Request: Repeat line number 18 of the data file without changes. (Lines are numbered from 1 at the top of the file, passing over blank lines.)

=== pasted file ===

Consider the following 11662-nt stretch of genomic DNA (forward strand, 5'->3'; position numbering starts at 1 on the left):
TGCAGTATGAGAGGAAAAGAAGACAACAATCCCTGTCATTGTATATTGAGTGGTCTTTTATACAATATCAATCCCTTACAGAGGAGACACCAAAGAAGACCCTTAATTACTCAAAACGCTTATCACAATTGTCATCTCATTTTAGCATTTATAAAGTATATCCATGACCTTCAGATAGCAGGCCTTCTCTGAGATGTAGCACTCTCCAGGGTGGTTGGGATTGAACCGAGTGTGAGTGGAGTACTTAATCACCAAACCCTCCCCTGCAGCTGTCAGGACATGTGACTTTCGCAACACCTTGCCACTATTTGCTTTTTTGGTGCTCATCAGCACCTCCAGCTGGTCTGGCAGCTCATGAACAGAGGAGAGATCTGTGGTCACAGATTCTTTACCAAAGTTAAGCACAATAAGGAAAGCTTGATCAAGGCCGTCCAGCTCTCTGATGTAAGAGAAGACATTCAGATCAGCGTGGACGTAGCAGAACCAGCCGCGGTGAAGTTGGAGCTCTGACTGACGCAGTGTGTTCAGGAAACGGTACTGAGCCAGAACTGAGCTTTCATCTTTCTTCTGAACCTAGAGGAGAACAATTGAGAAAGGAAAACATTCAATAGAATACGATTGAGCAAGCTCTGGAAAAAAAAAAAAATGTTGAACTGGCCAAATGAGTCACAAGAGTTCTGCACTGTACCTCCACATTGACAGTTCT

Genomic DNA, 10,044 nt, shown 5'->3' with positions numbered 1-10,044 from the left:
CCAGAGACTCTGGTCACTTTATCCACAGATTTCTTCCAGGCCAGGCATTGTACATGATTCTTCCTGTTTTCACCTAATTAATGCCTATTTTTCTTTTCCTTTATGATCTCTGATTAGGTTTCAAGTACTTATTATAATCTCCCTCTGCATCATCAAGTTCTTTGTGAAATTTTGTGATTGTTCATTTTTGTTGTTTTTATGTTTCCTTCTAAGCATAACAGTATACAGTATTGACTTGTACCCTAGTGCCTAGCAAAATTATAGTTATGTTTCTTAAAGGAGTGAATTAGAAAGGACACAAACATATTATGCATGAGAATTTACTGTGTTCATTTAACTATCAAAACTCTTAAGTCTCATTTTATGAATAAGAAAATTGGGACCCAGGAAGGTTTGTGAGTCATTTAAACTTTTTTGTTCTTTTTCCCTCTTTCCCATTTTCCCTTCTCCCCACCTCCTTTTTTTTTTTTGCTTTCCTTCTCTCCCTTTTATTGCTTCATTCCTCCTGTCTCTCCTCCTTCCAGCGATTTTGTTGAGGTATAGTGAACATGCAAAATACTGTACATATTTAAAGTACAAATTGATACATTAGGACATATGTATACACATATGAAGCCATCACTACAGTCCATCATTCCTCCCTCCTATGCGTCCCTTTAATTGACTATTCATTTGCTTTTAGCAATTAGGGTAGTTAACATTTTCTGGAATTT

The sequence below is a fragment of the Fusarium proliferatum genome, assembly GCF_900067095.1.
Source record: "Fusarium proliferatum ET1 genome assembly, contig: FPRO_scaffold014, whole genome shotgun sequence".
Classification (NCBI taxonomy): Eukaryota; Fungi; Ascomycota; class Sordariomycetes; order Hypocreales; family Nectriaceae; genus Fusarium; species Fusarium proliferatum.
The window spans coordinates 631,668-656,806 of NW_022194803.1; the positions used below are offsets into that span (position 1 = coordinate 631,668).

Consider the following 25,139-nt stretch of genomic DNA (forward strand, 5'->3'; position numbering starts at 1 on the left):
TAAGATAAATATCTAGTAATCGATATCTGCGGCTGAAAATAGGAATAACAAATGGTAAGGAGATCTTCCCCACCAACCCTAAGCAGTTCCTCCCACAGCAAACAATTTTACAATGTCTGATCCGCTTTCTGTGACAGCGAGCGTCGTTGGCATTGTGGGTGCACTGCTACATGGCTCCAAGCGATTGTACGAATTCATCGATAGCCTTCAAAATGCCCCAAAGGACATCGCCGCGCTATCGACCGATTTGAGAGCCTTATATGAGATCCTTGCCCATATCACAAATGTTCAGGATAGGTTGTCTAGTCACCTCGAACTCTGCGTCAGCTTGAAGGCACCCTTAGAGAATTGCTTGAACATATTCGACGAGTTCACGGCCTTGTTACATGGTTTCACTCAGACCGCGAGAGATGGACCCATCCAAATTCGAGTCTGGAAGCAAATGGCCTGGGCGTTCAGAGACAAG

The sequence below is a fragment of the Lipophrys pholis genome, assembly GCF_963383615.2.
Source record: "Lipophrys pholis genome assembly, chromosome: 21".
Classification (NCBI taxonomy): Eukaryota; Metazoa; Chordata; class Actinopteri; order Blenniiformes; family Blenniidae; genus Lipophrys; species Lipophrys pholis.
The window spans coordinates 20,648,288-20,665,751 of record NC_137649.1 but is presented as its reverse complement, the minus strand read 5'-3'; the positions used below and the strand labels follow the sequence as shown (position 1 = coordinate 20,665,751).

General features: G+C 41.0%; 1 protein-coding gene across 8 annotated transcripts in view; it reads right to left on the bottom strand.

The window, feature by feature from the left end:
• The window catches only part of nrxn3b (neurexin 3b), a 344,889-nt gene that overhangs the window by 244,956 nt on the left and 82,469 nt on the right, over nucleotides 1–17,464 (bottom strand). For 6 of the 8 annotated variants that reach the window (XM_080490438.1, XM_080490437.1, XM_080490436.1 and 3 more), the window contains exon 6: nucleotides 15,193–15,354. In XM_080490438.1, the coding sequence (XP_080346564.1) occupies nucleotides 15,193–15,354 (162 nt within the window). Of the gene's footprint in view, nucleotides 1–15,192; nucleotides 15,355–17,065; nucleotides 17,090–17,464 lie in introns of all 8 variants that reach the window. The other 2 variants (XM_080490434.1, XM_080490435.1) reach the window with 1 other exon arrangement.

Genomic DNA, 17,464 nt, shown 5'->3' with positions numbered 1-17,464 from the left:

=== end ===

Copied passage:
Genomic DNA, 17,464 nt, shown 5'->3' with positions numbered 1-17,464 from the left: